National Guard to test residential wells for firefighting foam

About 100 homes with private wells are at risk of contamination

Associated Press

GRAYLING, Mich. — The Michigan National Guard plans to test residential drinking wells near its main training facility after a plume of toxic chemicals was discovered in groundwater.

About 70 people attended a meeting Friday about the testing for residents living near Camp Grayling, which is west of Traverse City, MLive reported. The Guard said about 100 homes with private wells just west and south of the Grayling Army Airfield are at risk of contamination from perfluoroalkyl substances, or PFAS.

Tests in March detected two types of PFAS — perfluorooctanoic acid and perfluorooctyl sulfonate — at concentrations above the federal health advisory level in the airfield's five monitoring wells. The contaminants are tied to health problems involving the thyroid, kidney, liver, reproductive organs and other issues.

Guard archives reference a fire rescue training area at the base where firefighting foam that carried PFAS may have been used, project manager Rob MacLeod said. He said the military's historic reliance on the foam has resulted in hundreds of active and former bases coming under investigation and pollution cleanup.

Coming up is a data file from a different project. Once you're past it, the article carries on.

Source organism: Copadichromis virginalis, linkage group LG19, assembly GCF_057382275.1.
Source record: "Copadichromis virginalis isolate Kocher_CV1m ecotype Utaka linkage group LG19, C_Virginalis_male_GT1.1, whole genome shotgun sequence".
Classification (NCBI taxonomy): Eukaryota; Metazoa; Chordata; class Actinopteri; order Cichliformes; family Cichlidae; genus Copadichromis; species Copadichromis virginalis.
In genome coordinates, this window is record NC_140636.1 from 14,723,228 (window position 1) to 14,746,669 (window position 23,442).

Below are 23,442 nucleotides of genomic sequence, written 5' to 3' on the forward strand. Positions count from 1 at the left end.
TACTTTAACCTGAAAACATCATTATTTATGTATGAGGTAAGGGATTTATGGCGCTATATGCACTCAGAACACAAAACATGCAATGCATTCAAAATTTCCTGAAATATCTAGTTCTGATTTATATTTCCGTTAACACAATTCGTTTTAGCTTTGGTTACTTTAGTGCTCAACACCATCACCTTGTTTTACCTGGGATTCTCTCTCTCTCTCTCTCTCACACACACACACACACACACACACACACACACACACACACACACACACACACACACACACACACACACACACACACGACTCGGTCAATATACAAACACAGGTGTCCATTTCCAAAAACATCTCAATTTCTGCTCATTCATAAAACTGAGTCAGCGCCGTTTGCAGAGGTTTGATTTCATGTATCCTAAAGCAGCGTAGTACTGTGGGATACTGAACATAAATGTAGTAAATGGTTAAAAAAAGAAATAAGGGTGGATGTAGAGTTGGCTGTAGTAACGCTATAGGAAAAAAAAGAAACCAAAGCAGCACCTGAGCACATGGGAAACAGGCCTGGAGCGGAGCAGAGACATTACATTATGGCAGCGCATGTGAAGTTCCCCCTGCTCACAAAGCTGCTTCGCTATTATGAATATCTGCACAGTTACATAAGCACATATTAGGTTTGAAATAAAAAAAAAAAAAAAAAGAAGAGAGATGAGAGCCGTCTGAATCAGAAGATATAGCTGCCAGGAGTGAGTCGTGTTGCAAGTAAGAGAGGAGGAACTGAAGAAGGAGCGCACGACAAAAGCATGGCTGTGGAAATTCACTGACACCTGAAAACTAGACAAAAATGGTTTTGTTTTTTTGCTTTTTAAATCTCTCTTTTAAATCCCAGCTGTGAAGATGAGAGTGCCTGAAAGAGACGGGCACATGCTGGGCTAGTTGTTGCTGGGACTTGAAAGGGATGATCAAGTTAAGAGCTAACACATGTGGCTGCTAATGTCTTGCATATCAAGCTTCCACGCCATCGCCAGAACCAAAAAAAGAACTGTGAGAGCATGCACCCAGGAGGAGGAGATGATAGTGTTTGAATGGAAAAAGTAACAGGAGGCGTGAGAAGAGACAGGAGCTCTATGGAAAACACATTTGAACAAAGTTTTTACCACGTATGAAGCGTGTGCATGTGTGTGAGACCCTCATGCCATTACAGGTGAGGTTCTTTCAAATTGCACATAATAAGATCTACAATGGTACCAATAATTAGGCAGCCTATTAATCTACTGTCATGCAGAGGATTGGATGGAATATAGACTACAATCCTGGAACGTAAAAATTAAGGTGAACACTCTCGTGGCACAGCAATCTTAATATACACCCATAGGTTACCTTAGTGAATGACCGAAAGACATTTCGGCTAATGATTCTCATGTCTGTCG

Camp Grayling no longer stores the foam, MacLeod said. He said the Guard will take samples from private wells because the boundaries of the plume are unclear.

"Our primary concern is public health," he said.

Kyle Bond, superintendent of Grayling's Department of Public Works, said homes with impacted wells will receive free water jugs from the local supermarket for an indefinite amount of time. He noted that the city's water supply is considered safe.

"We're going to help our neighbors as long as we need to," Bond said.

MacLeod said the Guard's administrative department is planning to issue a contract for a comprehensive environmental investigation of the 147,000-acre camp this summer.

"We'll be looking at everything in the area to make sure we haven't left any stone unturned," he said. "Right now, our focus is on the residential wells."

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